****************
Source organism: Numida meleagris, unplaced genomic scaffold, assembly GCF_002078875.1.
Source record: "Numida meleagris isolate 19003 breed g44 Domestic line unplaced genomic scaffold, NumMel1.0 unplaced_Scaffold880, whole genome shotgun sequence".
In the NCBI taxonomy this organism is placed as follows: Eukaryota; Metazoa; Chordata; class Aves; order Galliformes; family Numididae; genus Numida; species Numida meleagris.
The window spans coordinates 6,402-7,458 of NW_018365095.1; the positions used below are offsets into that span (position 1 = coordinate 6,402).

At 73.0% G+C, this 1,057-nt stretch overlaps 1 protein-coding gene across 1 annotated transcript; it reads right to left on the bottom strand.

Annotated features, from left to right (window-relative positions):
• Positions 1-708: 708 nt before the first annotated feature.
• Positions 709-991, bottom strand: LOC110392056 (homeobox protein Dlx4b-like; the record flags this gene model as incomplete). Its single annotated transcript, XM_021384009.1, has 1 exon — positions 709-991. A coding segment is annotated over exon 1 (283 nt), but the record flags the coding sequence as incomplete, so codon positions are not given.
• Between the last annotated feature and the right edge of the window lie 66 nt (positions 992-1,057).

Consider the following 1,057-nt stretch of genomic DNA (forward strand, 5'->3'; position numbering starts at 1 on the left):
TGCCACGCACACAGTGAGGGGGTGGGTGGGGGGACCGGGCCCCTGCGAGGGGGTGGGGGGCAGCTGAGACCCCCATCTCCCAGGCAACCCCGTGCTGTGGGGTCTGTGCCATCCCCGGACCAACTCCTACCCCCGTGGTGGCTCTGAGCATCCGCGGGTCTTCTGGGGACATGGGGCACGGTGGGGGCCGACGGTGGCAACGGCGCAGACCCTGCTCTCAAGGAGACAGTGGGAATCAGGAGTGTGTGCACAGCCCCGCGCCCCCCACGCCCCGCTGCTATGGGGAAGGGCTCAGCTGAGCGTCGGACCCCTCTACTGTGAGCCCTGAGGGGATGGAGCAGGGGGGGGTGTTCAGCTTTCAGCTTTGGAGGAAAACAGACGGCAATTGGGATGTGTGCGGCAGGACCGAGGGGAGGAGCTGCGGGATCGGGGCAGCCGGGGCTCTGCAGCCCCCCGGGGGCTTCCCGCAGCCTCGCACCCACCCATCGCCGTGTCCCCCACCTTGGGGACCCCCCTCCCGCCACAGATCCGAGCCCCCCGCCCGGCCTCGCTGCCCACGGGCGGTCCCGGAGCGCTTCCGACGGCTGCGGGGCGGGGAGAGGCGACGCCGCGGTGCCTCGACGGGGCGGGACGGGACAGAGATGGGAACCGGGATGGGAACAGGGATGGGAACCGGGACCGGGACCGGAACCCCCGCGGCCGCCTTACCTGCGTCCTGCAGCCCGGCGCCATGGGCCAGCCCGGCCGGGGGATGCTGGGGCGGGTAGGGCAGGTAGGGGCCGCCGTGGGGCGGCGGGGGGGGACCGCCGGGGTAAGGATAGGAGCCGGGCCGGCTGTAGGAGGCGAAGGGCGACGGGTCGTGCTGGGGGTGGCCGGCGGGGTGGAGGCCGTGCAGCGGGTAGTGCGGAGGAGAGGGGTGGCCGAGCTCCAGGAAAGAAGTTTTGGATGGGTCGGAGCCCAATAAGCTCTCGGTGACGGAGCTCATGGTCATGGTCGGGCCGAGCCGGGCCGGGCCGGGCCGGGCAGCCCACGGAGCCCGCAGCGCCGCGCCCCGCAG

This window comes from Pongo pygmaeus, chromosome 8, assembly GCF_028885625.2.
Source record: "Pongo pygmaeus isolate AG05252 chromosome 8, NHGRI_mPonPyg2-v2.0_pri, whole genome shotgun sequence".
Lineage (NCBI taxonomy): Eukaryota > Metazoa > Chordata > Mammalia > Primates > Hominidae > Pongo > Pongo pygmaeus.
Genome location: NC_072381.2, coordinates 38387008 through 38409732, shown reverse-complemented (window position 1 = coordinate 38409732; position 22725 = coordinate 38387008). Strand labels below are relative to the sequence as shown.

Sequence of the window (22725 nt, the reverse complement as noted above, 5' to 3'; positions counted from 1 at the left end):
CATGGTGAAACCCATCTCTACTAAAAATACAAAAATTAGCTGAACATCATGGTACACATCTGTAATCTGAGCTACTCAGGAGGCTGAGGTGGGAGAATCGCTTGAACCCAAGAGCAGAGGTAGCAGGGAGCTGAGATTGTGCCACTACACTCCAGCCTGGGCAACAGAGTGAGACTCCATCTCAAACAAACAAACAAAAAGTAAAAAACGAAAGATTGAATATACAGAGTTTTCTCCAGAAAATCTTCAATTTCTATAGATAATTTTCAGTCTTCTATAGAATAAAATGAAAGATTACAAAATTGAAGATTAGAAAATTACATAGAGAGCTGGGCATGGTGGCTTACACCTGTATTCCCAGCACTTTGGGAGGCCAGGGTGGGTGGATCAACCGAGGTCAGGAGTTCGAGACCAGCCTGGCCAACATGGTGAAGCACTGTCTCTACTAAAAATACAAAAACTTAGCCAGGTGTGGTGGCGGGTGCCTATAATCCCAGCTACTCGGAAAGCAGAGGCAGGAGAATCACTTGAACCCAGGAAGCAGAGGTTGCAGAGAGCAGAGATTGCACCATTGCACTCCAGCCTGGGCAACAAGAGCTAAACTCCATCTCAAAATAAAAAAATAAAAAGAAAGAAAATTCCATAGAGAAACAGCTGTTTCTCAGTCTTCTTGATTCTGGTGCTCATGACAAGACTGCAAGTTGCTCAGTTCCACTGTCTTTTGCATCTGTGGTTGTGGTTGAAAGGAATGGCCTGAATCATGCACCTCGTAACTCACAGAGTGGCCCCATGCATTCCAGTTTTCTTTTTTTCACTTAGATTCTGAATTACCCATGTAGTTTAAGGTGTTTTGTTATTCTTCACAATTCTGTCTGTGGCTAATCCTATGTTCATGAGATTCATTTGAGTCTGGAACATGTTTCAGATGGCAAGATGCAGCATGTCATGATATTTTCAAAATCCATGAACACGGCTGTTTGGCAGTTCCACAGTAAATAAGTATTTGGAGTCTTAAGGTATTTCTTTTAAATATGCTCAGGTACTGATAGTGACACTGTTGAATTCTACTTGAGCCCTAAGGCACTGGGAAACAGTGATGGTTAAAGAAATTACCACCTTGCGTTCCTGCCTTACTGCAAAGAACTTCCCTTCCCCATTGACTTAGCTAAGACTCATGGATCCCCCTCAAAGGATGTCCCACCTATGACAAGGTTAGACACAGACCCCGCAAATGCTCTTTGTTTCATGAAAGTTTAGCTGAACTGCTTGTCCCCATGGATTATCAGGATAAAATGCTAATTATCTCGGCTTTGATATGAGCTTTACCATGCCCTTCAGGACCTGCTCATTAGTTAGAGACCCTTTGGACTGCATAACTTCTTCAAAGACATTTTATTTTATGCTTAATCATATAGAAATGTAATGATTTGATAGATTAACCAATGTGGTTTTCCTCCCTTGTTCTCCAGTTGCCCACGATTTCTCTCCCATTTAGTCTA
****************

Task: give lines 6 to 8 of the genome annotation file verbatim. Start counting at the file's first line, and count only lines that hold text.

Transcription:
Annotated features, from left to right (window-relative positions):
• Positions 1-708: 708 nt before the first annotated feature.
• Positions 709-991, bottom strand: LOC110392056 (homeobox protein Dlx4b-like; the record flags this gene model as incomplete). Its single annotated transcript, XM_021384009.1, has 1 exon — positions 709-991. A coding segment is annotated over exon 1 (283 nt), but the record flags the coding sequence as incomplete, so codon positions are not given.